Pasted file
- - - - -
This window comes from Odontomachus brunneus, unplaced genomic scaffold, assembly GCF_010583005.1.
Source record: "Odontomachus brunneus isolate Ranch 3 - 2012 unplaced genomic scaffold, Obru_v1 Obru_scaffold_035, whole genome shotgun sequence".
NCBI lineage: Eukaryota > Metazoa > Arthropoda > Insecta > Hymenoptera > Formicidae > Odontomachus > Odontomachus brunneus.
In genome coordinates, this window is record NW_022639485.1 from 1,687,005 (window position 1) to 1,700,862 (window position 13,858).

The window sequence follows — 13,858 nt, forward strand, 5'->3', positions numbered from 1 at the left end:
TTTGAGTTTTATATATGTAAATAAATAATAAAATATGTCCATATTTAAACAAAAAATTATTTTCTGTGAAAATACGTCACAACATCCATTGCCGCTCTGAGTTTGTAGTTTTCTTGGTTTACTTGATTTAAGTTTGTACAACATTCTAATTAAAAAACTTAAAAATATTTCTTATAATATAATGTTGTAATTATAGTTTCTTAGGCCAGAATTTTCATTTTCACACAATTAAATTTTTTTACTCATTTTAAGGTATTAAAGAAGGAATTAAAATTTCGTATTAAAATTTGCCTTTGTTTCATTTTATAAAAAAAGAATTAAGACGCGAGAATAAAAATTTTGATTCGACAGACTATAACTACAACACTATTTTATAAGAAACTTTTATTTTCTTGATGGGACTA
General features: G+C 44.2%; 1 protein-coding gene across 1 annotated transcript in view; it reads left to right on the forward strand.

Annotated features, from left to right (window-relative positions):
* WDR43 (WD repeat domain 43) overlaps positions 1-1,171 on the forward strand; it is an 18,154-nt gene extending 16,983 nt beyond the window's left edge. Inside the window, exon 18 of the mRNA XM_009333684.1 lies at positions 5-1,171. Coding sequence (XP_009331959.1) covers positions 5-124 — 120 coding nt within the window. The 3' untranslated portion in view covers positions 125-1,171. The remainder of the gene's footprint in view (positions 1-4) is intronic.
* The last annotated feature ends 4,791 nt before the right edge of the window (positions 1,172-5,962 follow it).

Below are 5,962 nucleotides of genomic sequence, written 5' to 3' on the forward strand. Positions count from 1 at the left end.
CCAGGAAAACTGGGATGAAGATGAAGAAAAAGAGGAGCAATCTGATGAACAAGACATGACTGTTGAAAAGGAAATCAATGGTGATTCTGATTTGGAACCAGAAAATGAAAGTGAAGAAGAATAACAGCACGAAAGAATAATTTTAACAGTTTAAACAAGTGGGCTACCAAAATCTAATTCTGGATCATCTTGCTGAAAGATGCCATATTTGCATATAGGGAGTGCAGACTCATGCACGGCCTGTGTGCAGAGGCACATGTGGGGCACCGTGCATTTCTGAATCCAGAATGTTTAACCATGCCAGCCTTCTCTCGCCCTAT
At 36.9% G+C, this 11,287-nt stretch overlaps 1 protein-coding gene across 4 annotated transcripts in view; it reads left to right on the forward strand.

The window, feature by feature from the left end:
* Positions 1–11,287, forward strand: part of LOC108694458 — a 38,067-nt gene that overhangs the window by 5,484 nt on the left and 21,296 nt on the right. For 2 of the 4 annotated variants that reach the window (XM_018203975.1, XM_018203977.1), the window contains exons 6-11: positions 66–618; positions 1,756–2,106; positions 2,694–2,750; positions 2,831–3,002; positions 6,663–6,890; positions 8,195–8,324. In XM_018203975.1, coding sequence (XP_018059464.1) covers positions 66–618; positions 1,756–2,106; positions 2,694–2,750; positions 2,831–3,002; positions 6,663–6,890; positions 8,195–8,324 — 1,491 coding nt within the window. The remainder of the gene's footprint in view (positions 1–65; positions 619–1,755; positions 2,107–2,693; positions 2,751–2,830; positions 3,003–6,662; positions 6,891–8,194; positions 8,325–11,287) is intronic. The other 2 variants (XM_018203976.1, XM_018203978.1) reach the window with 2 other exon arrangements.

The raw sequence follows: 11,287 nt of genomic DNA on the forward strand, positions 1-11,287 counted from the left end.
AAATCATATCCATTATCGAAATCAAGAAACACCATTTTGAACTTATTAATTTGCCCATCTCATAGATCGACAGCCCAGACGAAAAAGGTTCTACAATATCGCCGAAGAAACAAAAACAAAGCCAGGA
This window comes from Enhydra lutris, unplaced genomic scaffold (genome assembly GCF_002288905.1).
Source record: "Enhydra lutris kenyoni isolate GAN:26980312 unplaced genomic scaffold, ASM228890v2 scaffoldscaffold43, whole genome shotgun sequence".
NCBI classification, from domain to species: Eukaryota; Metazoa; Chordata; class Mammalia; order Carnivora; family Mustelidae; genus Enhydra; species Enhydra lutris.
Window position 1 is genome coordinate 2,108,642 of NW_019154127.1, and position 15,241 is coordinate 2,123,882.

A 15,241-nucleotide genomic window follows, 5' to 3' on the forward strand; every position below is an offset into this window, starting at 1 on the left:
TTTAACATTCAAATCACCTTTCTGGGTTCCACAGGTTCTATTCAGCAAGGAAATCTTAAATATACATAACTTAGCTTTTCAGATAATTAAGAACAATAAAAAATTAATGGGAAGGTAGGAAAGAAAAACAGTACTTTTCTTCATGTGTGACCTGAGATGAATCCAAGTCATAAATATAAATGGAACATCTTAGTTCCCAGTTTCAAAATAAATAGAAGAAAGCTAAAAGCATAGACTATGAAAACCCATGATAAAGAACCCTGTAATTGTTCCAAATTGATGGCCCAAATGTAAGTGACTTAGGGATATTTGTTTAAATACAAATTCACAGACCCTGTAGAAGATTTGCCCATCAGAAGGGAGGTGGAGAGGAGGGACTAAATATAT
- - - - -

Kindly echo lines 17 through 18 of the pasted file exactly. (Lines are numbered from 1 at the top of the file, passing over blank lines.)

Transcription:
AAATCATATCCATTATCGAAATCAAGAAACACCATTTTGAACTTATTAATTTGCCCATCTCATAGATCGACAGCCCAGACGAAAAAGGTTCTACAATATCGCCGAAGAAACAAAAACAAAGCCAGGA
This window comes from Enhydra lutris, unplaced genomic scaffold (genome assembly GCF_002288905.1).